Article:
Carbon-capturing enzyme: MIT chemists learn from nature

Each year, microorganisms containing a certain enzyme remove an estimated 100 million tons of the pollutant carbon monoxide (CO) from the environment. Now, MIT researchers have new insights into how they go about it — happy news for inorganic chemists who have long been trying to synthesize compounds that can do the same thing without the living creature.

“Microorganisms such as bacteria can do lots of chemistry that people would like to do,” says Catherine L. Drennan, professor of chemistry and a Howard Hughes Medical Institute investigator. “They can form and break carbon bonds, split nitrogen, and break apart hydrogen and oxygen — all things that we can’t do or can do only with great difficulty.”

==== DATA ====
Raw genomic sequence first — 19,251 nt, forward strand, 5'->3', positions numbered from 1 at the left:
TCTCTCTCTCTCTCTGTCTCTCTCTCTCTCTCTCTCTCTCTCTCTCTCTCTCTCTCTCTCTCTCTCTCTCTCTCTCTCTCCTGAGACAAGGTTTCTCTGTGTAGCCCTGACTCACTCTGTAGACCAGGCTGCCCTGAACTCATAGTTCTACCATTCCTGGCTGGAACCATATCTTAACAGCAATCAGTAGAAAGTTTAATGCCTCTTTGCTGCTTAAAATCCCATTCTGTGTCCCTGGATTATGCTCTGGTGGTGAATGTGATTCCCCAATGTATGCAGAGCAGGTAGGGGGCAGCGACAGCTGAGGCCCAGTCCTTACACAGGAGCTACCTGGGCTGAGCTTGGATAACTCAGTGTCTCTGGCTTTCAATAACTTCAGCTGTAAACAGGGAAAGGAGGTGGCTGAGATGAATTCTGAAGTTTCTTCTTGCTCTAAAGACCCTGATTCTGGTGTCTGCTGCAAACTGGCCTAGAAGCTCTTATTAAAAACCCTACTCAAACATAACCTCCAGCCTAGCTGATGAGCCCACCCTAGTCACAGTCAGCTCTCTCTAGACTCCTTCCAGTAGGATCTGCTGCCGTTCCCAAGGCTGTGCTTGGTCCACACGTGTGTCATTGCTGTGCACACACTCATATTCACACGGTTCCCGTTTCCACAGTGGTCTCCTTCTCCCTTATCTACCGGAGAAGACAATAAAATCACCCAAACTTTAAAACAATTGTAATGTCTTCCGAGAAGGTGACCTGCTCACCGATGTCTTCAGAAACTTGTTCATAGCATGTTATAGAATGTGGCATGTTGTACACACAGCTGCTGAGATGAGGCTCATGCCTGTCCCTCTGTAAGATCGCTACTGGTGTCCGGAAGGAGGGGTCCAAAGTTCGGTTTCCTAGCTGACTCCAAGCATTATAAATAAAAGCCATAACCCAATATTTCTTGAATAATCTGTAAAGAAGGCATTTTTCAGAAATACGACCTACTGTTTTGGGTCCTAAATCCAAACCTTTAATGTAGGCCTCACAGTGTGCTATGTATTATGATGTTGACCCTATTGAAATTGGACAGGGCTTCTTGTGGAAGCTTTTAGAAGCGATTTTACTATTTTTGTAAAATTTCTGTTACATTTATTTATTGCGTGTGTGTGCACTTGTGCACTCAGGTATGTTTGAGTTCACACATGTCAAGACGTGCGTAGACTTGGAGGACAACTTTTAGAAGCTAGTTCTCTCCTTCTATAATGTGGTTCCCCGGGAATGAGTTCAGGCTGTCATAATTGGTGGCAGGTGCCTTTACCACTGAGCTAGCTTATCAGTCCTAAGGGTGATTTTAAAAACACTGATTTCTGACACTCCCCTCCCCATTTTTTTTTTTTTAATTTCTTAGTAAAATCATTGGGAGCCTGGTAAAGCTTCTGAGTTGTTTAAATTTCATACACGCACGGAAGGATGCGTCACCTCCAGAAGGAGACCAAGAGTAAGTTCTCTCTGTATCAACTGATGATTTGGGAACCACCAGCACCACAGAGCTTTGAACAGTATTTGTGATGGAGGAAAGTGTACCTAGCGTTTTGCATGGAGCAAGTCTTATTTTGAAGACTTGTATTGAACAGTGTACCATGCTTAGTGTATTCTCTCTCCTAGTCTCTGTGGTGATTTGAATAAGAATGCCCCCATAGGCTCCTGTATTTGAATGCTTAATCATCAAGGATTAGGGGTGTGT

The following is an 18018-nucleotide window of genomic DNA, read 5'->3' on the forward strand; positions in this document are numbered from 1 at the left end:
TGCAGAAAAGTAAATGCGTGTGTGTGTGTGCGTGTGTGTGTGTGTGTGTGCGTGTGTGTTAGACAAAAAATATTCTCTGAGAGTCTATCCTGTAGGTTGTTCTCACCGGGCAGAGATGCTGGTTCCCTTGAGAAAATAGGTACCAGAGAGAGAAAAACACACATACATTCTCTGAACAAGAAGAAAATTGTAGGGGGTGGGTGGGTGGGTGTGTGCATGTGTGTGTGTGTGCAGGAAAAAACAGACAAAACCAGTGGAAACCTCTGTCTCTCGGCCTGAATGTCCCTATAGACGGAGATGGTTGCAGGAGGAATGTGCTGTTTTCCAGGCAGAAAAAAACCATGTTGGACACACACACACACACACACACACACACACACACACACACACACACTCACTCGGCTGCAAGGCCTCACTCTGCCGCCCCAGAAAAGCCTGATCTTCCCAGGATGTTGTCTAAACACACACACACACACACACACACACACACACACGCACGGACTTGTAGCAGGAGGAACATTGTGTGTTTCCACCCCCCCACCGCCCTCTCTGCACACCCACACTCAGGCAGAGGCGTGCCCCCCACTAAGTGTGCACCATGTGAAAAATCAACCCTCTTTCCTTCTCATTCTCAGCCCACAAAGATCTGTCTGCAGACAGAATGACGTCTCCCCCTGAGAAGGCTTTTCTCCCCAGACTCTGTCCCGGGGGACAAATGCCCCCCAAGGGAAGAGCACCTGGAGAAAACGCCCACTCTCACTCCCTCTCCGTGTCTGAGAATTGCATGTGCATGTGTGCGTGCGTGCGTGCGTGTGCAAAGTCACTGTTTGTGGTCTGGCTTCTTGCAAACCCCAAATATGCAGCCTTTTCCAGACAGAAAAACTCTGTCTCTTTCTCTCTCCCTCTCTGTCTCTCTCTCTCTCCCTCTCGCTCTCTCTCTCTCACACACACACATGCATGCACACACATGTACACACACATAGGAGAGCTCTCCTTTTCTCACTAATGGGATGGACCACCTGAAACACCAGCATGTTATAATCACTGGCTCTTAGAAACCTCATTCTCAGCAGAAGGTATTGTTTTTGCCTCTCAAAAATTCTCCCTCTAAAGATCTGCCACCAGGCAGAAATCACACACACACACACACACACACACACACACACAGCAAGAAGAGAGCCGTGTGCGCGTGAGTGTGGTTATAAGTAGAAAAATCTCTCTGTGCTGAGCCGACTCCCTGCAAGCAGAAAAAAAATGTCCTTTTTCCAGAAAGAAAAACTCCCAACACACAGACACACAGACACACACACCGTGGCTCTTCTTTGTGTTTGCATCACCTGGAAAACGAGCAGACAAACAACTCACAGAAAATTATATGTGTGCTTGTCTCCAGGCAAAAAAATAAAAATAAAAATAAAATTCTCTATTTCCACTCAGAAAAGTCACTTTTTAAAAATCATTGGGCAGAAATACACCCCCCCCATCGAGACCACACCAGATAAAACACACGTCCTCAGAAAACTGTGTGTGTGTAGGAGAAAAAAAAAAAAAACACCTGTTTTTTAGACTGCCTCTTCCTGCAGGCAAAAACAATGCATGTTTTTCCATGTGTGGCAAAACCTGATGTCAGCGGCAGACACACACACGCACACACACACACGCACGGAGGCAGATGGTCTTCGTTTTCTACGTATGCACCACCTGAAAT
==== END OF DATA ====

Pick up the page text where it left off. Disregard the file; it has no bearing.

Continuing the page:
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Topics: Carbon dioxide, Chemistry and chemical engineering, Climate change, Energy, MIT Energy Initiative (MITEI)

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